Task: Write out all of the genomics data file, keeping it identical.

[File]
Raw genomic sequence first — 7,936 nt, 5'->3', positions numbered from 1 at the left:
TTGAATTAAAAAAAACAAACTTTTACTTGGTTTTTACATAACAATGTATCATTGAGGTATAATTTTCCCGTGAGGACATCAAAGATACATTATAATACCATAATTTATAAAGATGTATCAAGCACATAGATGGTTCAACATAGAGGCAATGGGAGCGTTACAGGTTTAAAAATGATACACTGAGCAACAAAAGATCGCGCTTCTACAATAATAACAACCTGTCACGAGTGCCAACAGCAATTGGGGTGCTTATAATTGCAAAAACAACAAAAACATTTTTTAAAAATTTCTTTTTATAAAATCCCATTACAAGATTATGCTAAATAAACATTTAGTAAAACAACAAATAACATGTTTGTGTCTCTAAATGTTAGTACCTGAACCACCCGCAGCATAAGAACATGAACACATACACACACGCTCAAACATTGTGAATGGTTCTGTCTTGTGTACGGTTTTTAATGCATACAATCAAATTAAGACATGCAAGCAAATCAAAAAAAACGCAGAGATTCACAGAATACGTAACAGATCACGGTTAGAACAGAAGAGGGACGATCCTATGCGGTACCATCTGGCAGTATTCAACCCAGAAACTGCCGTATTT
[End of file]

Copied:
Raw genomic sequence first — 7,936 nt, 5'->3', positions numbered from 1 at the left:
TTGAATTAAAAAAAACAAACTTTTACTTGGTTTTTACATAACAATGTATCATTGAGGTATAATTTTCCCGTGAGGACATCAAAGATACATTATAATACCATAATTTATAAAGATGTATCAAGCACATAGATGGTTCAACATAGAGGCAATGGGAGCGTTACAGGTTTAAAAATGATACACTGAGCAACAAAAGATCGCGCTTCTACAATAATAACAACCTGTCACGAGTGCCAACAGCAATTGGGGTGCTTATAATTGCAAAAACAACAAAAACATTTTTTAAAAATTTCTTTTTATAAAATCCCATTACAAGATTATGCTAAATAAACATTTAGTAAAACAACAAATAACATGTTTGTGTCTCTAAATGTTAGTACCTGAACCACCCGCAGCATAAGAACATGAACACATACACACACGCTCAAACATTGTGAATGGTTCTGTCTTGTGTACGGTTTTTAATGCATACAATCAAATTAAGACATGCAAGCAAATCAAAAAAAACGCAGAGATTCACAGAATACGTAACAGATCACGGTTAGAACAGAAGAGGGACGATCCTATGCGGTACCATCTGGCAGTATTCAACCCAGAAACTGCCGTATTT